coming of words
continues its turnaround plan under new CEO Jim Farley. Latest: Shutdown of vehicle production in India.
Restructuring operations always result in charges against income. Investors, very likely, don’t care so much about the allegations as they do about the progress the new management is making toward improving profit margins over the long term.
The company on Thursday announced that while it is ceasing vehicle production in India, it is not going out of the country entirely. Ford (ticker: F) will focus on engineering, technology and business operations functions in the country.
Ford manufactures the Figo, Aspire, Freestyle, EcoSport and Endeavor in India.
Ford shares were down about 0.8% in premarket trading.
Dow Jones Industrial Average
Futures both fell around 0.2%.
This move should not come as a surprise. “We are continuing to assess our business in India, and we’ll have more to say later this year,” Chief Financial Officer John Lawler said at the end of the July second quarter earnings conference call.
In addition, Ford has said that it has lost about $2 billion in India over the past 10 years.
“The restructuring is expected to become a sustainably profitable business in India,” the company’s press release on Thursday said.
Ford is also working to improve profit margins around the world under former CEO Jim Hackett as well as Farley. Ford is looking to achieve operating profit margins of up to double digits and approximately 6%, respectively, in its key reporting segments in North America and Europe. In the first half of 2021, Ford’s North American operating profit margin was about 8%. Europe posted a small loss. All of Ford’s operations have been affected by global semiconductor shortages disrupting auto production.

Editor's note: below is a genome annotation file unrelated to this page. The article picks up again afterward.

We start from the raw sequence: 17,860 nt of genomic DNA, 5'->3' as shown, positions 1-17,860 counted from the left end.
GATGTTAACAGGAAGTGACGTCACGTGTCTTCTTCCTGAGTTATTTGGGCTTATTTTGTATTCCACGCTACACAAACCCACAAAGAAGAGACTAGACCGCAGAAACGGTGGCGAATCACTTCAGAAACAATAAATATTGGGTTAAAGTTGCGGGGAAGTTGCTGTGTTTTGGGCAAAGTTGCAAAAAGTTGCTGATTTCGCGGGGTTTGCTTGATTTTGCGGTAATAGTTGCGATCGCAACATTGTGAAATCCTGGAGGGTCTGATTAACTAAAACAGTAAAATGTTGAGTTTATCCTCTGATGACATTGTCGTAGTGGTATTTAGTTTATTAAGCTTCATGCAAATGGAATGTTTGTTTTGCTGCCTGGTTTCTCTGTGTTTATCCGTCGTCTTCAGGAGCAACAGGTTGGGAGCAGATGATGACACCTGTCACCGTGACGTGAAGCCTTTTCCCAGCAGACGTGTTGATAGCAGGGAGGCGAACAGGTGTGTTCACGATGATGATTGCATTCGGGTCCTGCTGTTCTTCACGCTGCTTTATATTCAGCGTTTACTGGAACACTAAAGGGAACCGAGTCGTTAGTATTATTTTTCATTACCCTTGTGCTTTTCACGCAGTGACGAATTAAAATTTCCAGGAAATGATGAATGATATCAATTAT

The Indian move will result in a $2 billion restructuring fee with $600 million in 2021. About $300 million of that amount would be a non-cash asset write-down, with the remainder being paid in cash over several years. About 4,000 workers will be affected.
Ford expects to generate free cash flow of approximately $2.2 billion in 2021 and free cash flow of $4.8 billion in 2022.
Ford’s stock is up about 48% to date. Shares have risen as the company works to get out of the pandemic-induced slowdown by ramping up operations, improving profit margins and accelerating demand for cars.
Write to Al Root at firstname.lastname@example.org